I believe that the creation and maintenance of our middle class majority of our population in such fashion as to insure their general welfare, prosperity, freedom of expression and opportunity to pursue their talents and abilities, constitutes the durability of our form and action of government. And actions or circumstances which threaten either the majority size of the middle class, or their status as extolled in the previous sentence, threatens the viability of our form of government.

This is why the reforms now underway regarding our financial system, and the deficits and debt now accruing, are not only tolerated but, embraced by the middle class. The primary beneficiaries of such reforms and deficit spending are the members of the middle class and their historical status as prosperous and free, even as the middle class is asked to shoulder the lion’s share of the cost of such efforts going forward.

It is entirely in keeping with human nature that people will sacrifice much for their own preservation and that of their progeny. Preserving gainful employment, freedom to pursue talents and abilities, and freedom to critique their leaders and to assent or dissent their leaders remaining in positions of leadership, are seen as being preserved by the efforts of government today. I believe there is ample room for optimism in this recognition going forward.

Optimism preserved, however, requires tempering with reality checks. And growing national debt, as the polls show, constitute a growing worry and concern for America’s middle class. This means, as Obama so adroitly explained, that as soon as this recession abates and the economy is growing again, the national debt growth will of necessity become a primary priority for government going forward. As long as our leadership adheres to that approach, that leadership will retain the tolerance of the middle class to remain in their leadership capacity.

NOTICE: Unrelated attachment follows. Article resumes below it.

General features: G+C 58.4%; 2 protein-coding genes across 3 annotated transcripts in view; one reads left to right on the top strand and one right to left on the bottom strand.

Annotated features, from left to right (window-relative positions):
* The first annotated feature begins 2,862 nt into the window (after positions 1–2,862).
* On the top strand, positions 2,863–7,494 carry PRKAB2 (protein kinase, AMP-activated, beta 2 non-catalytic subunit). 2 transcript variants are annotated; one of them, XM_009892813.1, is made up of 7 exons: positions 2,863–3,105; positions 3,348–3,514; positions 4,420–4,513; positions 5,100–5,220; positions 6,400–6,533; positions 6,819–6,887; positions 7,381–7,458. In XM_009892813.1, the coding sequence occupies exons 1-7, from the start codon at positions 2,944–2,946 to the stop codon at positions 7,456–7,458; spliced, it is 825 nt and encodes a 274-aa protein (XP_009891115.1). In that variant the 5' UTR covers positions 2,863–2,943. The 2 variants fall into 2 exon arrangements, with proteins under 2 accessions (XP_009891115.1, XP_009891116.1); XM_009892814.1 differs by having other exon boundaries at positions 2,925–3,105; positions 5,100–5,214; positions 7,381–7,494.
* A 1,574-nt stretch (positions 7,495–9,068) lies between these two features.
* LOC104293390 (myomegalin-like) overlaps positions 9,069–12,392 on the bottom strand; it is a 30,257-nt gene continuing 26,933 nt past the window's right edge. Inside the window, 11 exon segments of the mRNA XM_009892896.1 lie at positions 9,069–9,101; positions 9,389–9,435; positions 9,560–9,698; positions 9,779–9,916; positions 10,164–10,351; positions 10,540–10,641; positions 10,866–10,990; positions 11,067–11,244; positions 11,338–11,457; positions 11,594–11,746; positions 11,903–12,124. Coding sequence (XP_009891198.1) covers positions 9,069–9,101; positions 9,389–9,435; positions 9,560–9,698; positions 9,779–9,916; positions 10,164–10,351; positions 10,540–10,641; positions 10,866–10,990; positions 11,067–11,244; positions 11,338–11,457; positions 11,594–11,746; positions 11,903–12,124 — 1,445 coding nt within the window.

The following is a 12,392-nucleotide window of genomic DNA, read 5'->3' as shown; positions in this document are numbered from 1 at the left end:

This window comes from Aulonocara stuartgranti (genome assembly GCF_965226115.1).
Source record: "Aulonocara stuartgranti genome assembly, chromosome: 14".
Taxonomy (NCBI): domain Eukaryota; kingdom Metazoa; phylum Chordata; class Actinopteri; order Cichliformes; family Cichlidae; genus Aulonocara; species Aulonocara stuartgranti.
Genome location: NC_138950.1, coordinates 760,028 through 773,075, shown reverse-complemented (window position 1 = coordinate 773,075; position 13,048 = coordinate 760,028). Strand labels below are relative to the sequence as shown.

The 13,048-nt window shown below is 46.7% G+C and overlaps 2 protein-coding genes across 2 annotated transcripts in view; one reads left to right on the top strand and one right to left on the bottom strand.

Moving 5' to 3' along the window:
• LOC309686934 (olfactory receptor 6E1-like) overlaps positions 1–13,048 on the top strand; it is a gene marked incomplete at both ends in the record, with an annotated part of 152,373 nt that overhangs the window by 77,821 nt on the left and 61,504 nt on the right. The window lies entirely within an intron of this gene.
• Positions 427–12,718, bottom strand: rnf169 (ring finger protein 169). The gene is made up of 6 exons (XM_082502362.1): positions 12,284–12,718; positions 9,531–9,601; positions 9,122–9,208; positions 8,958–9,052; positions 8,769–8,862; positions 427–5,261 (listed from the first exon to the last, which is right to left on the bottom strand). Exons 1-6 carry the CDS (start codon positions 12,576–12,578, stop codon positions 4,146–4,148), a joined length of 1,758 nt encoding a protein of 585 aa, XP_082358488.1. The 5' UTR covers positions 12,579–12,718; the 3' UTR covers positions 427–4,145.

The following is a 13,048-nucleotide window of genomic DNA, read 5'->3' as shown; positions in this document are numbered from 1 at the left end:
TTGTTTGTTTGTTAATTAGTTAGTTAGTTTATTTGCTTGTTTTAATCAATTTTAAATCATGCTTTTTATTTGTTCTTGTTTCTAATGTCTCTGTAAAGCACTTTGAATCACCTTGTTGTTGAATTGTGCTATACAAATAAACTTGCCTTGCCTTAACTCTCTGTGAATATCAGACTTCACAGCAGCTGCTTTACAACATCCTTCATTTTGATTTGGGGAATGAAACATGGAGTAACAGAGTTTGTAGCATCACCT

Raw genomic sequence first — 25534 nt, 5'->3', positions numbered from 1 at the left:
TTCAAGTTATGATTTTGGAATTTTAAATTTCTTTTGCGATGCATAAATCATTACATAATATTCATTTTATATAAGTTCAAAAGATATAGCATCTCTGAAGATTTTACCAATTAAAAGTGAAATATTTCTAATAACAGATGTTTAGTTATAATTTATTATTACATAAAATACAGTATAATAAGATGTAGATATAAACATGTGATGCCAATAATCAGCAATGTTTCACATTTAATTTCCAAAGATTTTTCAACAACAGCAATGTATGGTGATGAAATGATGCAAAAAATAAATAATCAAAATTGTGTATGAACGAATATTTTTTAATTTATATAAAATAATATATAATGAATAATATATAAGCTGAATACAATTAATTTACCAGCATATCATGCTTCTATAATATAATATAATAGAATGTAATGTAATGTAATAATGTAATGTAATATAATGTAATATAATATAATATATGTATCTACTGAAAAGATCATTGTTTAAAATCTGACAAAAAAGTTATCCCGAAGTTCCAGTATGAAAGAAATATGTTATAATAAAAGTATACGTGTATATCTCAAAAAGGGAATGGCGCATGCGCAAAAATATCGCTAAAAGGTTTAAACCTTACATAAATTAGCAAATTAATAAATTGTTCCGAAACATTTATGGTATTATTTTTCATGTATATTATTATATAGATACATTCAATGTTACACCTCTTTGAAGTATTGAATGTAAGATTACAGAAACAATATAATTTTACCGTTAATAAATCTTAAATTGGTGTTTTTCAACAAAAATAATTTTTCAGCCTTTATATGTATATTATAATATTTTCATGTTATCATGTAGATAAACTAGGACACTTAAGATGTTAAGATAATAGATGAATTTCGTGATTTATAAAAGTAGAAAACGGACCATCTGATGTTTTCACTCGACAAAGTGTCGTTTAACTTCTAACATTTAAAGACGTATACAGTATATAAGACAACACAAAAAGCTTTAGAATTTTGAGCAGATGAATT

Posted by: David R. Remer at April 4, 2009 5:41 PM
Comment #279567

I failed to pay all my self emplyment taxes once in 1979. The IRS asked me to pay it by a certain date. I could not…they garnsheed part of my wages for several months, and they called the balance sheet clear.

Geitner failed to pay some of the self employment taxes he owed. The IRS asked him to pay up…he had the money and did so. He did not have to have his pay garnished, because he had the cash at hand or could borrow the money, but with his payment of taxes due, the IRS called the balance sheet clear.

Can anyone see any difference between the two as far as the IRS is concerned?